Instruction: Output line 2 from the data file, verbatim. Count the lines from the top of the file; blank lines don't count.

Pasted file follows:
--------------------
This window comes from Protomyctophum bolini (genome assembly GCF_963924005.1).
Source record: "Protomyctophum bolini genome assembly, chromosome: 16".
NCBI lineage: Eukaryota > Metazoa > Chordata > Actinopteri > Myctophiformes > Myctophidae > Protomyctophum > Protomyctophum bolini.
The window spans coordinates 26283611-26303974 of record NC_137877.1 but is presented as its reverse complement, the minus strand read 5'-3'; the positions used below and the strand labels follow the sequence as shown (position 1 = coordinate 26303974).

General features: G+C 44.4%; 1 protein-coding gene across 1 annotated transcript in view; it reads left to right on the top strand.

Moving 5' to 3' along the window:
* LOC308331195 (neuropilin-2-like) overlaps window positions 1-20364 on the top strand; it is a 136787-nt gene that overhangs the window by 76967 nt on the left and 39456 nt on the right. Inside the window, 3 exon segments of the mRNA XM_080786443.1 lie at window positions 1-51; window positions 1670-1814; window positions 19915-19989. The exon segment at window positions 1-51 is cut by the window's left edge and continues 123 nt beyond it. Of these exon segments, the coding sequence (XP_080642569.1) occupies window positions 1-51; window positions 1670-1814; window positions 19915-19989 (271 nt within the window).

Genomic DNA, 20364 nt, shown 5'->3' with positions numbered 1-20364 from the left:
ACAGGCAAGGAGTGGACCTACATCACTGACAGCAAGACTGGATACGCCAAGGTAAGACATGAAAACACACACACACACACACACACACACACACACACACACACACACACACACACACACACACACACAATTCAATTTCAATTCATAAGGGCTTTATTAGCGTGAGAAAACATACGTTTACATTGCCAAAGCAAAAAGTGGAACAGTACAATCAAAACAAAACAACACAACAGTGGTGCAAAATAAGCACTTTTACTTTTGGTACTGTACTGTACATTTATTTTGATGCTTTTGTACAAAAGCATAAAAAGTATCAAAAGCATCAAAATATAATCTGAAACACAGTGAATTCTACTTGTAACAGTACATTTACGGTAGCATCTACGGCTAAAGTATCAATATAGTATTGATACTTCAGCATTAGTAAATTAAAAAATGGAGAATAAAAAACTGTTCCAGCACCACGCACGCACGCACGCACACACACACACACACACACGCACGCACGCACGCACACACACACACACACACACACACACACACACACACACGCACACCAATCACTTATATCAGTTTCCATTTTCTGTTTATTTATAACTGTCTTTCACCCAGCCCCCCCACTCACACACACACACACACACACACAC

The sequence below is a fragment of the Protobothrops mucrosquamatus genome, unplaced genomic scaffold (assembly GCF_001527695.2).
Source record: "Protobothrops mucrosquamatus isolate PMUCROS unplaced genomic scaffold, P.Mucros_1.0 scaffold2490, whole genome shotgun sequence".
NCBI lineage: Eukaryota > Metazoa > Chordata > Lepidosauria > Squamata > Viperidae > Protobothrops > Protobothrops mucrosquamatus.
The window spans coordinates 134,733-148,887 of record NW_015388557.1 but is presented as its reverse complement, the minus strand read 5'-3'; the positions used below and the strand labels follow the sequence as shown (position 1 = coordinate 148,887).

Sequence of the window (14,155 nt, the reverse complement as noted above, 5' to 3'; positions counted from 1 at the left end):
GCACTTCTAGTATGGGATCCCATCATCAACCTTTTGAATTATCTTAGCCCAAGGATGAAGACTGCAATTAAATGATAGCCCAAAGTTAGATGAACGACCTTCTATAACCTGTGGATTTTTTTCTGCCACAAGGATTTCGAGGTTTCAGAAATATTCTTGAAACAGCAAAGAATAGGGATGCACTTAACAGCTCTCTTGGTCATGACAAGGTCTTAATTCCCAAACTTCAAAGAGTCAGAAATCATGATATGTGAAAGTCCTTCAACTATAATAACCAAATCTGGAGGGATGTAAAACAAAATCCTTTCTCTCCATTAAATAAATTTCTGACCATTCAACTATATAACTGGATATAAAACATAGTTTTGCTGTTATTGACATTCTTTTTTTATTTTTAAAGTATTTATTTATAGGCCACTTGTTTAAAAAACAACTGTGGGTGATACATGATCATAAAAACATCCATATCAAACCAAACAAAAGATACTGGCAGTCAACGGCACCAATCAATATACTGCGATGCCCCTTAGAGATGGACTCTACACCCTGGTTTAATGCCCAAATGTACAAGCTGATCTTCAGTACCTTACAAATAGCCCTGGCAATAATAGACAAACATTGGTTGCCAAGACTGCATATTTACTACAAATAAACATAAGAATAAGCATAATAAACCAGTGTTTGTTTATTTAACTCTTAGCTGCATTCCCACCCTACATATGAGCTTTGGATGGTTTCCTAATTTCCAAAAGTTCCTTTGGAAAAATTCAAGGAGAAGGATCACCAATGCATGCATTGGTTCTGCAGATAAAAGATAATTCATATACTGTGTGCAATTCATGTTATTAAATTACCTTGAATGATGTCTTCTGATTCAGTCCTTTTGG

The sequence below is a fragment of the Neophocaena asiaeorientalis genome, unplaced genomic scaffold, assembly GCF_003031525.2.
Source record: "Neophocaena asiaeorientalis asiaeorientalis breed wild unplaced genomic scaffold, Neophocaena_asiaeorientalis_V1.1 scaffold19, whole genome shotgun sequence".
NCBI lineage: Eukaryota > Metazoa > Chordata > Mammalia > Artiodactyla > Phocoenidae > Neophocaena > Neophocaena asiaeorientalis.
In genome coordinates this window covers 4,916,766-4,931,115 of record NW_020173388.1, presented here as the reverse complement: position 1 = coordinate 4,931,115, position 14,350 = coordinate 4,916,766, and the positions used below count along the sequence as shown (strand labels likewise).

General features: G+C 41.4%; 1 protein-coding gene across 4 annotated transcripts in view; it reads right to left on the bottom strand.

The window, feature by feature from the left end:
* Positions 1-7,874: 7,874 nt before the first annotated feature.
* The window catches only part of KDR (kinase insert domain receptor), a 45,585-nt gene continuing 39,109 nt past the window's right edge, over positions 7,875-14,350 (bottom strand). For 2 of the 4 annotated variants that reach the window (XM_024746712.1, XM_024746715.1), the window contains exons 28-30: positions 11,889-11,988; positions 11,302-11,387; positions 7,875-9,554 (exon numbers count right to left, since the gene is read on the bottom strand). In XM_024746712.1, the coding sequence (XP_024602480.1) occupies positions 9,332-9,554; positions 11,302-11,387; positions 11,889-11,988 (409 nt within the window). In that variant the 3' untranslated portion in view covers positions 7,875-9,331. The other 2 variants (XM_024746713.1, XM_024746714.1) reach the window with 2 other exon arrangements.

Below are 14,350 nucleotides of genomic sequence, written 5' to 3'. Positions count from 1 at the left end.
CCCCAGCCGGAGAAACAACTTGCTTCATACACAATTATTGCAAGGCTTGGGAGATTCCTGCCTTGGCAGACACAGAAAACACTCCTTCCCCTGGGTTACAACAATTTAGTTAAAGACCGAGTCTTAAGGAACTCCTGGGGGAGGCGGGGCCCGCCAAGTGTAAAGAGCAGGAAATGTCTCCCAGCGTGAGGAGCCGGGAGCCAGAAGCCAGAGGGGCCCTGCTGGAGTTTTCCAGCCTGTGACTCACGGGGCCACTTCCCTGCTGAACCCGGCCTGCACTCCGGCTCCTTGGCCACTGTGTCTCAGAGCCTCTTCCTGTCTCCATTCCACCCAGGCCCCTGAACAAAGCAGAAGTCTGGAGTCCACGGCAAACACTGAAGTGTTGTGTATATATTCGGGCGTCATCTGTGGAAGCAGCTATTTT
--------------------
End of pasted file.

Source record: "Protomyctophum bolini genome assembly, chromosome: 16".